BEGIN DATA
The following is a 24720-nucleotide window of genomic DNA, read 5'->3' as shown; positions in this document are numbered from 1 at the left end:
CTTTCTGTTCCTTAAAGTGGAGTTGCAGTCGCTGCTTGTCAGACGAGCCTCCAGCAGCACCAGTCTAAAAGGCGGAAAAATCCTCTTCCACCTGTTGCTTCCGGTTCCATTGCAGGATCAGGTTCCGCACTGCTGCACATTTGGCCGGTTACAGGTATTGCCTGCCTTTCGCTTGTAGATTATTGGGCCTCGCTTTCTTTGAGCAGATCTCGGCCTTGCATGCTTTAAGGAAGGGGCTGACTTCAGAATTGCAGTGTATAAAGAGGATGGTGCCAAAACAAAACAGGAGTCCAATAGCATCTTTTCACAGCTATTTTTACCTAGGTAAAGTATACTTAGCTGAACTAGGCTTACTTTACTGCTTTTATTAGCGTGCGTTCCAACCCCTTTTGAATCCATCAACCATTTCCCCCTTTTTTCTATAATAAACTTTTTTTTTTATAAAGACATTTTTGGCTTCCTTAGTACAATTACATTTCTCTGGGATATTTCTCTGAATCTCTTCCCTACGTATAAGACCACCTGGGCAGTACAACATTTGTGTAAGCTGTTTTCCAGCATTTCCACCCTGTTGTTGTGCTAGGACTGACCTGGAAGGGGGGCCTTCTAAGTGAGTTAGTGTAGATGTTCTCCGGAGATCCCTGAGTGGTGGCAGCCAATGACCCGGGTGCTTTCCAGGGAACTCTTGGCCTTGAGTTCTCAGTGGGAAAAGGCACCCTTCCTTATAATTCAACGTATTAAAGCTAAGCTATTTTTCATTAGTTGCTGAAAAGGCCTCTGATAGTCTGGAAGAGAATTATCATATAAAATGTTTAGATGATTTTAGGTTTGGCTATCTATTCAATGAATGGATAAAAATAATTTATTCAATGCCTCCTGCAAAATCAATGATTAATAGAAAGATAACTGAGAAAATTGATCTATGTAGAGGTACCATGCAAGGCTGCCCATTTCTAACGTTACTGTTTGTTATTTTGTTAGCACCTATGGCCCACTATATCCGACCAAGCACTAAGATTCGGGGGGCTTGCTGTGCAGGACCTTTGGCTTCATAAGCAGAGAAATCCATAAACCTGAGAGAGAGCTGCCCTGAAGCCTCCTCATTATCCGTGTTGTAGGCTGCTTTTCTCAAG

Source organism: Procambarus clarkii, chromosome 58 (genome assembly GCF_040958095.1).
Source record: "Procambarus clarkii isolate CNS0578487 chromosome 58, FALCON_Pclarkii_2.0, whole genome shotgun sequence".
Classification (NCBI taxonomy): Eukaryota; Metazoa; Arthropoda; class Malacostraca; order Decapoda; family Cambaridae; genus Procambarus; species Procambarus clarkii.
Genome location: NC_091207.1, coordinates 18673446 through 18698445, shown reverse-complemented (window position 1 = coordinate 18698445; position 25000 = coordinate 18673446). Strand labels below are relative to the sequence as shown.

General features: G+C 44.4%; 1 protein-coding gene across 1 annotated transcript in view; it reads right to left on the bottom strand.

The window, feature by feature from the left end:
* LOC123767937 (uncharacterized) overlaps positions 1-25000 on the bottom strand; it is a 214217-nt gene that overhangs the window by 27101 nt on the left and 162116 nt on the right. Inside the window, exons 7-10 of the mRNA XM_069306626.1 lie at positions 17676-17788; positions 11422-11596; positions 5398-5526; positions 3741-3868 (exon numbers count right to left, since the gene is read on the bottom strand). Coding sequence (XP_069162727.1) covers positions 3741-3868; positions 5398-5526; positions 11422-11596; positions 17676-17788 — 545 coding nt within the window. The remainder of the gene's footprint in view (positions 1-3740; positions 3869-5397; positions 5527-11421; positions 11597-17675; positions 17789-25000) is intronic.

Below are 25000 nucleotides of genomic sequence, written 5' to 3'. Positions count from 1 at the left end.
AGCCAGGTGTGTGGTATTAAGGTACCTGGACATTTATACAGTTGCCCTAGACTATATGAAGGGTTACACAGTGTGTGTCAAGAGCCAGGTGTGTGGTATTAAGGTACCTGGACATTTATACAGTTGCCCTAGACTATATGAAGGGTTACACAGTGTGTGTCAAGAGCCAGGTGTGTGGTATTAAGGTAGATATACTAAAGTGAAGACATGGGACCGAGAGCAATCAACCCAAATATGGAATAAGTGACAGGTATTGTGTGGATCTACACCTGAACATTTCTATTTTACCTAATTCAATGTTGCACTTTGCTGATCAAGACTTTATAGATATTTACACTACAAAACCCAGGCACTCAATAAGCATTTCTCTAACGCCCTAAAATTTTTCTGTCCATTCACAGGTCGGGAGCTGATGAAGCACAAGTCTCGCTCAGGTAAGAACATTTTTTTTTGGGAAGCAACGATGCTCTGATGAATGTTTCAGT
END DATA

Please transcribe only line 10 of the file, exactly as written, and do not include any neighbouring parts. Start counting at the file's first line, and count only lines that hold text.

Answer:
Below are 25000 nucleotides of genomic sequence, written 5' to 3'. Positions count from 1 at the left end.